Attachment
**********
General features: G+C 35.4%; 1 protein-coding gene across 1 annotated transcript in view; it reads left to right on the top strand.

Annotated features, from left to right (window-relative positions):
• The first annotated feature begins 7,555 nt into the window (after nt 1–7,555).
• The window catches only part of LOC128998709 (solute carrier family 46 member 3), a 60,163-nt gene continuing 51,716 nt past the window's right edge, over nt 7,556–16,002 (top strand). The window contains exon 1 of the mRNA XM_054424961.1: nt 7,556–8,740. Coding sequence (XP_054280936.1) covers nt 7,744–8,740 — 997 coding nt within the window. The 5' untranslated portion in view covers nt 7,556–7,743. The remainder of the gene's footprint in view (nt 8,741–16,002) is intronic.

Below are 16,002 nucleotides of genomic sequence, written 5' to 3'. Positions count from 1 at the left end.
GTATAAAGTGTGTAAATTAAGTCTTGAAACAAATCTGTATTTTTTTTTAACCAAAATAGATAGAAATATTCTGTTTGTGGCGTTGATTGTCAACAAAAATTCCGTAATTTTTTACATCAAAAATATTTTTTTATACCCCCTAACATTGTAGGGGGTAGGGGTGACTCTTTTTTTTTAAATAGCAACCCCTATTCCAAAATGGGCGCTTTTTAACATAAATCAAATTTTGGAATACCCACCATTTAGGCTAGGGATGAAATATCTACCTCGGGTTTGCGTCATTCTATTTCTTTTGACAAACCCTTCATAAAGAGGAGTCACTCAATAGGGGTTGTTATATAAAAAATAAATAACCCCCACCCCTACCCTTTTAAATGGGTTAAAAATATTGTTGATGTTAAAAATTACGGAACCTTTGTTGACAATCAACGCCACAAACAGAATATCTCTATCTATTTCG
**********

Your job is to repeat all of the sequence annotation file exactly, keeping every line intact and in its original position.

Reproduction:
General features: G+C 35.4%; 1 protein-coding gene across 1 annotated transcript in view; it reads left to right on the top strand.

Annotated features, from left to right (window-relative positions):
• The first annotated feature begins 7,555 nt into the window (after nt 1–7,555).
• The window catches only part of LOC128998709 (solute carrier family 46 member 3), a 60,163-nt gene continuing 51,716 nt past the window's right edge, over nt 7,556–16,002 (top strand). The window contains exon 1 of the mRNA XM_054424961.1: nt 7,556–8,740. Coding sequence (XP_054280936.1) covers nt 7,744–8,740 — 997 coding nt within the window. The 5' untranslated portion in view covers nt 7,556–7,743. The remainder of the gene's footprint in view (nt 8,741–16,002) is intronic.

Below are 16,002 nucleotides of genomic sequence, written 5' to 3'. Positions count from 1 at the left end.
GTATAAAGTGTGTAAATTAAGTCTTGAAACAAATCTGTATTTTTTTTTAACCAAAATAGATAGAAATATTCTGTTTGTGGCGTTGATTGTCAACAAAAATTCCGTAATTTTTTACATCAAAAATATTTTTTTATACCCCCTAACATTGTAGGGGGTAGGGGTGACTCTTTTTTTTTAAATAGCAACCCCTATTCCAAAATGGGCGCTTTTTAACATAAATCAAATTTTGGAATACCCACCATTTAGGCTAGGGATGAAATATCTACCTCGGGTTTGCGTCATTCTATTTCTTTTGACAAACCCTTCATAAAGAGGAGTCACTCAATAGGGGTTGTTATATAAAAAATAAATAACCCCCACCCCTACCCTTTTAAATGGGTTAAAAATATTGTTGATGTTAAAAATTACGGAACCTTTGTTGACAATCAACGCCACAAACAGAATATCTCTATCTATTTCG